EENS 2110 
Mineralogy 
Tulane University 
Prof. Stephen A. Nelson 
External Symmetry of Crystals, 32 Crystal Classes 

As stated in the last lecture, there are 32 possible combinations of symmetry operations that define the external symmetry of crystals. These 32 possible combinations result in the 32 crystal classes. These are often also referred to as the 32 point groups. We will go over some of these in detail in this lecture, but again I want to remind everyone that the best way to see this material is by looking at the crystal models in lab. HermannMauguin (International) Symbols Before going into the 32 crystal classes, I first want to show you how to derive the HermannMauguin symbols (also called the international symbols) used to describe the crystal classes from the symmetry content. We'll start with a simple crystal then look at some more complex examples. 
The rectangular block shown here has 3 2fold rotation axes (A_{2}), 3 mirror planes (m), and a center of symmetry (i). The rules for deriving the HermannMauguin symbol are as follows:

2 2 2
2 m 2 m 2 m

2/m2/m2/m If you look in the table given in the lecture notes below, you will see that this crystal model belongs to the Rhombicdipyramidal class. 
Our second example involves the block shown here to the right.
This model has one 2fold axis and 2 mirror planes. For the 2fold
axis, we write:
2 Each of the mirror planes is unique. We can tell that because each one cuts a different looking face. So, we write 2 "m"s, one for each mirror plane: 2 m m 
Note that the 2fold axis is not perpendicular to a mirror plane, so we
need no slashes. Our final symbol is then:
2mm For this crystal class, the convention is to write mm2 rather than 2mm (I'm not sure why). If you consult the table below, you will see that this crystal model belongs to the Rhombicpyramidal class. 
The third example is shown here to the right. It contains 1 4fold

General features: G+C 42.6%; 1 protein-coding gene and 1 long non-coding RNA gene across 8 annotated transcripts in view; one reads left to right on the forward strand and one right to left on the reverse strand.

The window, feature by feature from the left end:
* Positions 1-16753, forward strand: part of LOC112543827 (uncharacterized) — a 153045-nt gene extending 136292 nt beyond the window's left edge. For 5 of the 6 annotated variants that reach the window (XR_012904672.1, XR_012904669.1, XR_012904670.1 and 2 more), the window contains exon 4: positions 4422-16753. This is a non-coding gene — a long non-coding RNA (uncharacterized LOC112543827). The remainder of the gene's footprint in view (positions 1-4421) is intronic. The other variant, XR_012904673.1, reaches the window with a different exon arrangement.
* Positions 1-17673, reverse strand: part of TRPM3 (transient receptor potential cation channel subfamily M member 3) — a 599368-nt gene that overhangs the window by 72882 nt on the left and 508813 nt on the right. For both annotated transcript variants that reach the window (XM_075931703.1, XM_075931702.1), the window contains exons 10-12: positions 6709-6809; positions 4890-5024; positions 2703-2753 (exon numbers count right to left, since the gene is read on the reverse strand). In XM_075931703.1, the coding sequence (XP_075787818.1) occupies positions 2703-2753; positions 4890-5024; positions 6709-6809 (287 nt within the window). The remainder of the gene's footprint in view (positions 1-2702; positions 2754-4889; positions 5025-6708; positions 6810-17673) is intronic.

axis, 4 2fold axes, 5 mirror planes, and a center of symmetry. Note
that the 4fold axis is unique. There are 2 2fold axes that are
perpendicular to identical faces, and 2 2fold axes that run through the
vertical edges of the crystal. Thus there are only 2 unique 2 fold
axes, because the others are required by the 4fold axis perpendicular to
the top face. So, we write:
4 2 2 
Although there are 5 mirror planes in the model, only 3 of them are
unique. Two mirror planes cut the front and side faces of the crystal, and
are perpendicular to the 2fold axes that are perpendicular to these
faces. Only one of these is unique, because the other is required by
the 4fold rotation axis. Another set of 2 mirror planes cuts
diagonally across the top and down the edges of the model. Only one
of these is unique, because the other is generated by the 4fold rotation
axis and the previously discussed mirror planes. The mirror plane
that cuts horizontally through the crystal and is perpendicular to the
4fold axis is unique. Since all mirror unique mirror planes are
perpendicular to rotation axes, our final symbol becomes:
4/m2/m2/m Looking in the table below, we see that this crystal belongs to the Ditetragonaldipyramidal class.

Our last example is the most complex. Note that it has 3 4fold rotation axes, each of which is perpendicular to a square shaped face, 4 3fold rotoinversion axes (some of which are not shown in the diagram to reduce complexity), each sticking out of the corners of the cube, and 6 2fold rotation axes (again, not all are shown), sticking out of the edges of the cube. In addition, the crystal has 9 mirror planes, and a center of symmetry. 
There is only 1 unique 4 fold axis, because each is perpendicular to a
similar looking face (the faces of the cube). There is only one
unique 3fold rotoinversion axes, because all of them stick out of the
corners of the cube, and all are related by the 4fold symmetry.
And, there is only 1 unique 2fold axis, because all of the others stick